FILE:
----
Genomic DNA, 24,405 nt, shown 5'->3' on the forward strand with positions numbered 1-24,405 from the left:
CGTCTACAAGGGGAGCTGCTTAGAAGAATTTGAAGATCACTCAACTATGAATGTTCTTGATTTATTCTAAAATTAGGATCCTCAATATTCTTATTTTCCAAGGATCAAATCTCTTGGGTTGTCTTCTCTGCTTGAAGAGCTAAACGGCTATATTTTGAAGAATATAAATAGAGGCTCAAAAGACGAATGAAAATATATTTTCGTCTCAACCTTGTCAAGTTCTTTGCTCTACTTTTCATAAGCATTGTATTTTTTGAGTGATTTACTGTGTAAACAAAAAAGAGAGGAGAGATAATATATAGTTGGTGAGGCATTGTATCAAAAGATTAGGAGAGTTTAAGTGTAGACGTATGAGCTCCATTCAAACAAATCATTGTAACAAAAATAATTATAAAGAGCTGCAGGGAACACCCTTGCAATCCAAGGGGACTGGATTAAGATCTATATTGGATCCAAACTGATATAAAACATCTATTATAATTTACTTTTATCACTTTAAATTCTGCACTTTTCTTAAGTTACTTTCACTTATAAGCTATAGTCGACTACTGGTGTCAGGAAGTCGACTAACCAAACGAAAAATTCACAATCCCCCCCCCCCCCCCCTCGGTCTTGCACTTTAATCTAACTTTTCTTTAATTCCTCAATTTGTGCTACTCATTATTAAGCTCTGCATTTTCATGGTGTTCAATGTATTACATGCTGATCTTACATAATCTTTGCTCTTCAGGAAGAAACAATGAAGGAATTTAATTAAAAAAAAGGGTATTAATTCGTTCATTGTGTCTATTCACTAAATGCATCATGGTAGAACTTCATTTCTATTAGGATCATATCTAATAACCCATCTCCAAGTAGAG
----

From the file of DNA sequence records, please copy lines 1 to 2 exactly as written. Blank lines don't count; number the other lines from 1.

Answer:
Genomic DNA, 24,405 nt, shown 5'->3' on the forward strand with positions numbered 1-24,405 from the left:
CGTCTACAAGGGGAGCTGCTTAGAAGAATTTGAAGATCACTCAACTATGAATGTTCTTGATTTATTCTAAAATTAGGATCCTCAATATTCTTATTTTCCAAGGATCAAATCTCTTGGGTTGTCTTCTCTGCTTGAAGAGCTAAACGGCTATATTTTGAAGAATATAAATAGAGGCTCAAAAGACGAATGAAAATATATTTTCGTCTCAACCTTGTCAAGTTCTTTGCTCTACTTTTCATAAGCATTGTATTTTTTGAGTGATTTACTGTGTAAACAAAAAAGAGAGGAGAGATAATATATAGTTGGTGAGGCATTGTATCAAAAGATTAGGAGAGTTTAAGTGTAGACGTATGAGCTCCATTCAAACAAATCATTGTAACAAAAATAATTATAAAGAGCTGCAGGGAACACCCTTGCAATCCAAGGGGACTGGATTAAGATCTATATTGGATCCAAACTGATATAAAACATCTATTATAATTTACTTTTATCACTTTAAATTCTGCACTTTTCTTAAGTTACTTTCACTTATAAGCTATAGTCGACTACTGGTGTCAGGAAGTCGACTAACCAAACGAAAAATTCACAATCCCCCCCCCCCCCCCCTCGGTCTTGCACTTTAATCTAACTTTTCTTTAATTCCTCAATTTGTGCTACTCATTATTAAGCTCTGCATTTTCATGGTGTTCAATGTATTACATGCTGATCTTACATAATCTTTGCTCTTCAGGAAGAAACAATGAAGGAATTTAATTAAAAAAAAGGGTATTAATTCGTTCATTGTGTCTATTCACTAAATGCATCATGGTAGAACTTCATTTCTATTAGGATCATATCTAATAACCCATCTCCAAGTAGAG